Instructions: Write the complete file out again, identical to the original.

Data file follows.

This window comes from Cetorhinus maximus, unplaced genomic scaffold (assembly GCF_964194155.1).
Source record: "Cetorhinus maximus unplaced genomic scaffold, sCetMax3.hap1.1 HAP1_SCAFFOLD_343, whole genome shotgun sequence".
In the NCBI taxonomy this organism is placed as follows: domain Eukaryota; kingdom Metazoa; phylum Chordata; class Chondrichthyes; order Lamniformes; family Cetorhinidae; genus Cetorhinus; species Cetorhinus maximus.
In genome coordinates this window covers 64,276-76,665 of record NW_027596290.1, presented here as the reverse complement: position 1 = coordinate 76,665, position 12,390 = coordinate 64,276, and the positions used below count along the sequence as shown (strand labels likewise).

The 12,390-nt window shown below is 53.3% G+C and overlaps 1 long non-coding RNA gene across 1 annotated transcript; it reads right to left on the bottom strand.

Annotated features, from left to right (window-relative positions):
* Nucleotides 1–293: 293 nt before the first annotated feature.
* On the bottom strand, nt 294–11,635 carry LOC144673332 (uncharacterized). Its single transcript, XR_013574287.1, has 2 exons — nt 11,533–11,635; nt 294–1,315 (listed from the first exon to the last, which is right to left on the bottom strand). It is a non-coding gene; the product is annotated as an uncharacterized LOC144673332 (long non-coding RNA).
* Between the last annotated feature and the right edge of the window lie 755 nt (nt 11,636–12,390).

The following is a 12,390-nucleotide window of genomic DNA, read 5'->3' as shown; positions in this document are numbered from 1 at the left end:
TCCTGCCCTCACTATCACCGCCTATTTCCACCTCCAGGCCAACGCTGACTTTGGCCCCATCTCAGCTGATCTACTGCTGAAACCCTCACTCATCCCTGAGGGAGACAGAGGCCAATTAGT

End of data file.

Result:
This window comes from Cetorhinus maximus, unplaced genomic scaffold (assembly GCF_964194155.1).
Source record: "Cetorhinus maximus unplaced genomic scaffold, sCetMax3.hap1.1 HAP1_SCAFFOLD_343, whole genome shotgun sequence".
In the NCBI taxonomy this organism is placed as follows: domain Eukaryota; kingdom Metazoa; phylum Chordata; class Chondrichthyes; order Lamniformes; family Cetorhinidae; genus Cetorhinus; species Cetorhinus maximus.
In genome coordinates this window covers 64,276-76,665 of record NW_027596290.1, presented here as the reverse complement: position 1 = coordinate 76,665, position 12,390 = coordinate 64,276, and the positions used below count along the sequence as shown (strand labels likewise).

The 12,390-nt window shown below is 53.3% G+C and overlaps 1 long non-coding RNA gene across 1 annotated transcript; it reads right to left on the bottom strand.

Annotated features, from left to right (window-relative positions):
* Nucleotides 1–293: 293 nt before the first annotated feature.
* On the bottom strand, nt 294–11,635 carry LOC144673332 (uncharacterized). Its single transcript, XR_013574287.1, has 2 exons — nt 11,533–11,635; nt 294–1,315 (listed from the first exon to the last, which is right to left on the bottom strand). It is a non-coding gene; the product is annotated as an uncharacterized LOC144673332 (long non-coding RNA).
* Between the last annotated feature and the right edge of the window lie 755 nt (nt 11,636–12,390).

The following is a 12,390-nucleotide window of genomic DNA, read 5'->3' as shown; positions in this document are numbered from 1 at the left end:
TCCTGCCCTCACTATCACCGCCTATTTCCACCTCCAGGCCAACGCTGACTTTGGCCCCATCTCAGCTGATCTACTGCTGAAACCCTCACTCATCCCTGAGGGAGACAGAGGCCAATTAGT